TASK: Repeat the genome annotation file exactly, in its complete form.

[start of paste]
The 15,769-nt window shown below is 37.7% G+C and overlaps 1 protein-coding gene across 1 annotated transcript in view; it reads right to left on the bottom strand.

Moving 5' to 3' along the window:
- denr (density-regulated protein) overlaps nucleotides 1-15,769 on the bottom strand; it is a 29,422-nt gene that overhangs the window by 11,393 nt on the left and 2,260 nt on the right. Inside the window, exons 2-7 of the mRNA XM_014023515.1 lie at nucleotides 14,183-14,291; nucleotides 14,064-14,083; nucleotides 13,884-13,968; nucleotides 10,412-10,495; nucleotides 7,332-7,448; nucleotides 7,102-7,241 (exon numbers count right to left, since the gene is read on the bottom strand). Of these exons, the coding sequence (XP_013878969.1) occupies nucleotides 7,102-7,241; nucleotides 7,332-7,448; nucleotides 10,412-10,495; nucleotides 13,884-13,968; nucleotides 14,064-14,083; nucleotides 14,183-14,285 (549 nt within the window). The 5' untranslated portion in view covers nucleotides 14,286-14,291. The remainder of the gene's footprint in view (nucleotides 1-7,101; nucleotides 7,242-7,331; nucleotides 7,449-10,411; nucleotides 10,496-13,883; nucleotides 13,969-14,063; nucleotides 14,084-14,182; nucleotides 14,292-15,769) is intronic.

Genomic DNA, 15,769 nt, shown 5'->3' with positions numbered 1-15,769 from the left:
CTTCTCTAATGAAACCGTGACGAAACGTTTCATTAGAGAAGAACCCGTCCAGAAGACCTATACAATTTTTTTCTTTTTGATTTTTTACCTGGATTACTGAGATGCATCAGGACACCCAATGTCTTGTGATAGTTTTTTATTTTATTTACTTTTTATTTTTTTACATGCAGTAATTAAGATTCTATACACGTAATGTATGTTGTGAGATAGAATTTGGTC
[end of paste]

The 15,769-nt window shown below is 37.7% G+C and overlaps 1 protein-coding gene across 1 annotated transcript in view; it reads right to left on the bottom strand.

Moving 5' to 3' along the window:
- denr (density-regulated protein) overlaps nucleotides 1-15,769 on the bottom strand; it is a 29,422-nt gene that overhangs the window by 11,393 nt on the left and 2,260 nt on the right. Inside the window, exons 2-7 of the mRNA XM_014023515.1 lie at nucleotides 14,183-14,291; nucleotides 14,064-14,083; nucleotides 13,884-13,968; nucleotides 10,412-10,495; nucleotides 7,332-7,448; nucleotides 7,102-7,241 (exon numbers count right to left, since the gene is read on the bottom strand). Of these exons, the coding sequence (XP_013878969.1) occupies nucleotides 7,102-7,241; nucleotides 7,332-7,448; nucleotides 10,412-10,495; nucleotides 13,884-13,968; nucleotides 14,064-14,083; nucleotides 14,183-14,285 (549 nt within the window). The 5' untranslated portion in view covers nucleotides 14,286-14,291. The remainder of the gene's footprint in view (nucleotides 1-7,101; nucleotides 7,242-7,331; nucleotides 7,449-10,411; nucleotides 10,496-13,883; nucleotides 13,969-14,063; nucleotides 14,084-14,182; nucleotides 14,292-15,769) is intronic.

Genomic DNA, 15,769 nt, shown 5'->3' with positions numbered 1-15,769 from the left:
CTTCTCTAATGAAACCGTGACGAAACGTTTCATTAGAGAAGAACCCGTCCAGAAGACCTATACAATTTTTTTCTTTTTGATTTTTTACCTGGATTACTGAGATGCATCAGGACACCCAATGTCTTGTGATAGTTTTTTATTTTATTTACTTTTTATTTTTTTACATGCAGTAATTAAGATTCTATACACGTAATGTATGTTGTGAGATAGAATTTGGTC